Tuesday, March 22, 2011
Mia, Laney, Betts, and Ginger, best friends since law school, have reunited for a long weekend as Betts awaits Senate confirmation of her appointment to the Supreme Court. Nicknamed “the Ms. Bradwells” during their first class at the University of Michigan Law School in 1979—when only three women had ever served full Senate terms and none had been appointed to the Court—the four have supported one another through life’s challenges: marriages and divorces, births and deaths, career setbacks and triumphs large and small. Betts was, and still is, the Funny One. Ginger, the Rebel. Laney, the Good Girl. And Mia, the Savant.
But when the Senate hearings uncover a deeply buried skeleton in the friends’ collective closet, the Ms. Bradwells retreat to a summer house on the Chesapeake Bay, where they find themselves reliving a much darker period in their past—one that stirs up secrets they’ve kept for, and from, one another, and could change their lives forever.
Once again, Meg Waite Clayton writes inspiringly about the complex circumstances facing women and the heartfelt friendships that hold them together. Insightful and affecting, The Four Ms. Bradwells is also a captivating tale of how far people will go to protect the ones they love. -- Ballantine
It seems like I've been waiting for THE FOUR MS. BRADWELLS by Meg Waite Clayton for a very long time. It actually has been a few years since I read (and really enjoyed) THE WEDNESDAY SISTERS, and I have been anticipating Ms. Clayton's next novel ever since. When I heard that THE FOUR MS. BRADWELLS was another story about a group of women and their friendship, I had a feeling that I was going to be in for a treat. Just in case you don't know, I love books that explore women and their relationships.
And THE FOUR MS. BRADWELLS certainly was a treat. I'm not sure that I appreciated it quite as much as THE WEDNESDAY SISTERS, but there were many things that made this book special to me. First and foremost is Ms. Clayton's writing. I just love it! She has the wonderful ability to create memorable characters and an intriguing story while also causing the reader to think. Needless to say, that's a very special skill.
Another thing that made THE FOUR MS. BRADWELLS so special was that there was a mystery incorporated into the story. There are quite a few books out there that do a good job with handling the interactions between different generations of women, but I must say that the mystery surrounding the death of a family friend that occurred over 30 years ago brought the book to the next level for me. I definitely kept reading because I just had to discover the events surrounding the death/suicide and I desperately wanted to know how each woman was involved.
While the suspense and intrigue definitely piqued my interest, I was also extremely impressed with how the author represented the strength of female friendships as well as how complex these relationships can be over the course of a lifetime. These four women were extremely human (and by that I mean flawed), and their relationships represented their weaknesses and insecurities (and of course their loyalty to each other.) As a reader, I just loved how "real" their interactions seemed. I was also extremely impressed with how Ms. Clayton also managed to show the dynamics between mothers and daughters (another one of my favorite topics in literature.) And as if that wasn't enough, she also made some very interesting social commentary on the changing/evolving role of women in society.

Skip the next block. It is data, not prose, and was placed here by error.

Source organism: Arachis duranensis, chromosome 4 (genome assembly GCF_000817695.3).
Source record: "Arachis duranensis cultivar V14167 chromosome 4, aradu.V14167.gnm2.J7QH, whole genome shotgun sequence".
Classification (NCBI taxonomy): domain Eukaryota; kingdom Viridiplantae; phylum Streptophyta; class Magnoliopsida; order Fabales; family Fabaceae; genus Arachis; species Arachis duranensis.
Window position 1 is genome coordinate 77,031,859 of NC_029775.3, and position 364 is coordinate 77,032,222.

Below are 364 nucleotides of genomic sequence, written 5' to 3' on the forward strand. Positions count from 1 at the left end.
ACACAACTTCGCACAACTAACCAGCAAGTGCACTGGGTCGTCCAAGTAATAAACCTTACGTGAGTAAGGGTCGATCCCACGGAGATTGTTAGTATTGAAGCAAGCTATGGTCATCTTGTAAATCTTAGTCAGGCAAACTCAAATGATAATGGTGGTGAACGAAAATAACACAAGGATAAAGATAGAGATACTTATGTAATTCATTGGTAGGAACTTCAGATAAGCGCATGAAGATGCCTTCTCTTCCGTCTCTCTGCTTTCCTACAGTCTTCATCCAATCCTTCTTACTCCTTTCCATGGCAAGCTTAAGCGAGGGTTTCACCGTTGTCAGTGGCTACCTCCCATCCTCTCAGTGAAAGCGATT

While I enjoyed this novels and the characters, I initially had a hard time keeping track of the characters. The book is told in each of the four women's voices, and I didn't get a grasp on their backgrounds and their distinct personalities as early as I would have liked. In addition, I had some issues with how the story jumped back and forth between the present and the past -- I got a little confused with the transitions. I'm more than willing to admit that these issues are mine and mine alone. I was probably just preoccupied when I read the book, and I sincerely doubt most readers will share my view.
As was the case with THE WEDNESDAY SISTERS, I think THE FOUR MS. BRADWELLS lends itself to a fantastic discussion. I'm betting that this book will also be a big hit with female book clubs. There is a very thought-provoking reader's guide which I found on the author's website. It has thirteen excellent questions which cover a wide variety of topics. Some of the issues that you might want to discuss include friendships, love, mother/daughter relationships, violence against women, role models, family dynamics, secrets, and the role of women in society as well as how it's changed throughout the years. Besides including this discussion guide, the author also has another feature for book clubs which I absolutely adore. She has a table of contents with quite a few "chapters" which provide insight into her writing and the book. For example, there is a section on "A Short Timeline of Women in Politics and the Law, America-Style" and other ones on the setting, poetry and even pearls!
While I can't say that I enjoyed THE FOUR MS. BRADWELLS quite as much as THE WEDNESDAY SISTERS, I still thought the book was a very good read. And it's definitely one that I recommend to fans of Meg Waite Clayton and literary women's fiction as well as book clubs!
I reviewed this novel as part of a TLC Book Tour. You can check out the entire tour schedule here.
Thanks to TLC Book Tours and the publisher for sending me a copy of this novel.
Giveaway alert: I have a copy of THE FOUR MS. BRADWELLS to share with one lucky reader courtesy of the publisher. To enter, just fill out the form below before Monday, April 4, 20011 at 11:59 p.m. ET. I will randomly select and notify the winner the following day. This contest is open to those of you with U.S. and Canada mailing addresses only. Good luck!